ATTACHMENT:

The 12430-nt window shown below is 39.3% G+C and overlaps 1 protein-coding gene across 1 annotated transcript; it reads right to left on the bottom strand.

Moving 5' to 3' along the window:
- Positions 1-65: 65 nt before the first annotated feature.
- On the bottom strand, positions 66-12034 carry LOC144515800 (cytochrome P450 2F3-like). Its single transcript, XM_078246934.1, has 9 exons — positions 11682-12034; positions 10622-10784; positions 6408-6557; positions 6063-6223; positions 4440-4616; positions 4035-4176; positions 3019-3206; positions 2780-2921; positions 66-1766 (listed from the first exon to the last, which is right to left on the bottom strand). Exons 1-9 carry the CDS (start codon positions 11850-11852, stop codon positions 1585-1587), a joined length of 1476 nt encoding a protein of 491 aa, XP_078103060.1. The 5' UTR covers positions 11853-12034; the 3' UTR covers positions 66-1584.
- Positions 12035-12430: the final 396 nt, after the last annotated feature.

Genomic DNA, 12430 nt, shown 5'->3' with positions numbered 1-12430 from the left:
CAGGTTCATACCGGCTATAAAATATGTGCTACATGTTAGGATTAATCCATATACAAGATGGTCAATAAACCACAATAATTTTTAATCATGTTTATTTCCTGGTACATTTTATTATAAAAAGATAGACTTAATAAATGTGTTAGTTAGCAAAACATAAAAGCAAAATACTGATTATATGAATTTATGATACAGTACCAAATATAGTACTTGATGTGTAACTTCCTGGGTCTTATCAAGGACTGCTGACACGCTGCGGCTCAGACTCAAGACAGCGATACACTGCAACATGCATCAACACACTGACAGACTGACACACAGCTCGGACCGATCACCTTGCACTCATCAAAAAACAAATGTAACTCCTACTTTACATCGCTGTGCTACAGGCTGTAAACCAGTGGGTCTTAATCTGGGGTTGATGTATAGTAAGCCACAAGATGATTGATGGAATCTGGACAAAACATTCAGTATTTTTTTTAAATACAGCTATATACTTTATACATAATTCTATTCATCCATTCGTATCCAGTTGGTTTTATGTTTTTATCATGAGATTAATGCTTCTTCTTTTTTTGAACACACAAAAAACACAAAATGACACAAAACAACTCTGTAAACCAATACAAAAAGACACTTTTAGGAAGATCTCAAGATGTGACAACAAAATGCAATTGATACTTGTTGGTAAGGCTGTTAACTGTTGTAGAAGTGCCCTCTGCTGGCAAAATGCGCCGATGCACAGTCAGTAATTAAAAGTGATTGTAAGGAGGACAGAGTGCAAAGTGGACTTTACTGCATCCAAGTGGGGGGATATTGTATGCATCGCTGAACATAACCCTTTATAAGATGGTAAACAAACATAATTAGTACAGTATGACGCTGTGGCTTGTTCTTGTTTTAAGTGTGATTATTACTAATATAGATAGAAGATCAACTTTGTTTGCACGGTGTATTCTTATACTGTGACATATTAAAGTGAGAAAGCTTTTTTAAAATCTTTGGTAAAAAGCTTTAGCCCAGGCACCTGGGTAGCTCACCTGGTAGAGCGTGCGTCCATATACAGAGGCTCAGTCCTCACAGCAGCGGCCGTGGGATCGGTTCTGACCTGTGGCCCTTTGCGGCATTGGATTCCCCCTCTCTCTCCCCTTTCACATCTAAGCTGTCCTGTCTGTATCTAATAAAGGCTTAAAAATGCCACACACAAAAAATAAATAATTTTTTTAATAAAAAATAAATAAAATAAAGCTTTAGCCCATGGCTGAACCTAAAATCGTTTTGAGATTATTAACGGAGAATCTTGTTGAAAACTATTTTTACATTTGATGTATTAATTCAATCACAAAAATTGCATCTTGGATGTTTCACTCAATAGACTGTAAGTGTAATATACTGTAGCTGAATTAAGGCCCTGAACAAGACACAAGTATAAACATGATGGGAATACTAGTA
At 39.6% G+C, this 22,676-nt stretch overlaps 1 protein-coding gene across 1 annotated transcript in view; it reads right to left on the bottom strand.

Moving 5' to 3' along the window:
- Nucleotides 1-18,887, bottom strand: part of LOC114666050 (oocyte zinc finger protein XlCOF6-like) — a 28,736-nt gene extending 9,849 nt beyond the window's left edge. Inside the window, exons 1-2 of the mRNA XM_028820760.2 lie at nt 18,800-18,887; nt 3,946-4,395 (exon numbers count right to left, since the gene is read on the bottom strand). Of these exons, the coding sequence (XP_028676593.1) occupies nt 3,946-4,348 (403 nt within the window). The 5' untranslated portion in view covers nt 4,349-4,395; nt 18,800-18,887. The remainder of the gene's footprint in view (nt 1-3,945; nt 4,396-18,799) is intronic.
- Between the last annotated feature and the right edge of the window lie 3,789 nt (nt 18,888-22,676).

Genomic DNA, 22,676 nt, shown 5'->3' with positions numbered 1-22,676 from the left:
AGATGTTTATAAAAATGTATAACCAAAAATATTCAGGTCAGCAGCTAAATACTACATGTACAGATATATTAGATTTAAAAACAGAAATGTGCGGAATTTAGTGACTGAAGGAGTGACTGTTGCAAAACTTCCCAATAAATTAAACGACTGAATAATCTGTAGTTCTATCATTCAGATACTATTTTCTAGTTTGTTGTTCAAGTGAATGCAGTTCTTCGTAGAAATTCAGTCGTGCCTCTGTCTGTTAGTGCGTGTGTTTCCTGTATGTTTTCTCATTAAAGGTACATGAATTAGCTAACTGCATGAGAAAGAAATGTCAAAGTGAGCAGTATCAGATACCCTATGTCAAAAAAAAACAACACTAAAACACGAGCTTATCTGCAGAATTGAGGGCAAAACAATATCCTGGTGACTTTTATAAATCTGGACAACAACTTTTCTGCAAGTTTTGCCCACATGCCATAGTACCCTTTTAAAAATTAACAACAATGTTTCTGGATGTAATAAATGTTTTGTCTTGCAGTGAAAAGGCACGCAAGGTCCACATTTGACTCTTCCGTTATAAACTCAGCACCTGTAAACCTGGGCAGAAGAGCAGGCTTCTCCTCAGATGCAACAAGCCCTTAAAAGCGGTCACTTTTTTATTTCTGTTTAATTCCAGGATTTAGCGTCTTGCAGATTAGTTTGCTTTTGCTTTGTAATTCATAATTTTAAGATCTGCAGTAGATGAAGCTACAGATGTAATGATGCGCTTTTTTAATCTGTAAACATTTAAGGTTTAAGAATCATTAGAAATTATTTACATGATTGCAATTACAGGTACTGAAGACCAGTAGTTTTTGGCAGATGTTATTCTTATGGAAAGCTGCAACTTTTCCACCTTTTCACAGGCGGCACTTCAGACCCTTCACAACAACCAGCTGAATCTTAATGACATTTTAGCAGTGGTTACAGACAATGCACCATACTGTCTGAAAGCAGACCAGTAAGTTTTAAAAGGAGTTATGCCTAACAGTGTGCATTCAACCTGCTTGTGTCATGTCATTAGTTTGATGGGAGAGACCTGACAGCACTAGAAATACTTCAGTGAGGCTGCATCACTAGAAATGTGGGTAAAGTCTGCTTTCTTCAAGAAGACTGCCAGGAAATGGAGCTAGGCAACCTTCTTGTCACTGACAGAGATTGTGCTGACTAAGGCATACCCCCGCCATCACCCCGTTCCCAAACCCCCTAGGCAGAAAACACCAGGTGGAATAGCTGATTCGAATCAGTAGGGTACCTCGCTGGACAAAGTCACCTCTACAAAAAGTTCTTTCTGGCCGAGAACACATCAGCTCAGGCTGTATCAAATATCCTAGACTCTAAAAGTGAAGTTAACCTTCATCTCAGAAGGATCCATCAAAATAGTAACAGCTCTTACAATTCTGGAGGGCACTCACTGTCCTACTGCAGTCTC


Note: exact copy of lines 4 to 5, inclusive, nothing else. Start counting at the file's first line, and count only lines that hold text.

- On the bottom strand, positions 66-12034 carry LOC144515800 (cytochrome P450 2F3-like). Its single transcript, XM_078246934.1, has 9 exons — positions 11682-12034; positions 10622-10784; positions 6408-6557; positions 6063-6223; positions 4440-4616; positions 4035-4176; positions 3019-3206; positions 2780-2921; positions 66-1766 (listed from the first exon to the last, which is right to left on the bottom strand). Exons 1-9 carry the CDS (start codon positions 11850-11852, stop codon positions 1585-1587), a joined length of 1476 nt encoding a protein of 491 aa, XP_078103060.1. The 5' UTR covers positions 11853-12034; the 3' UTR covers positions 66-1584.
- Positions 12035-12430: the final 396 nt, after the last annotated feature.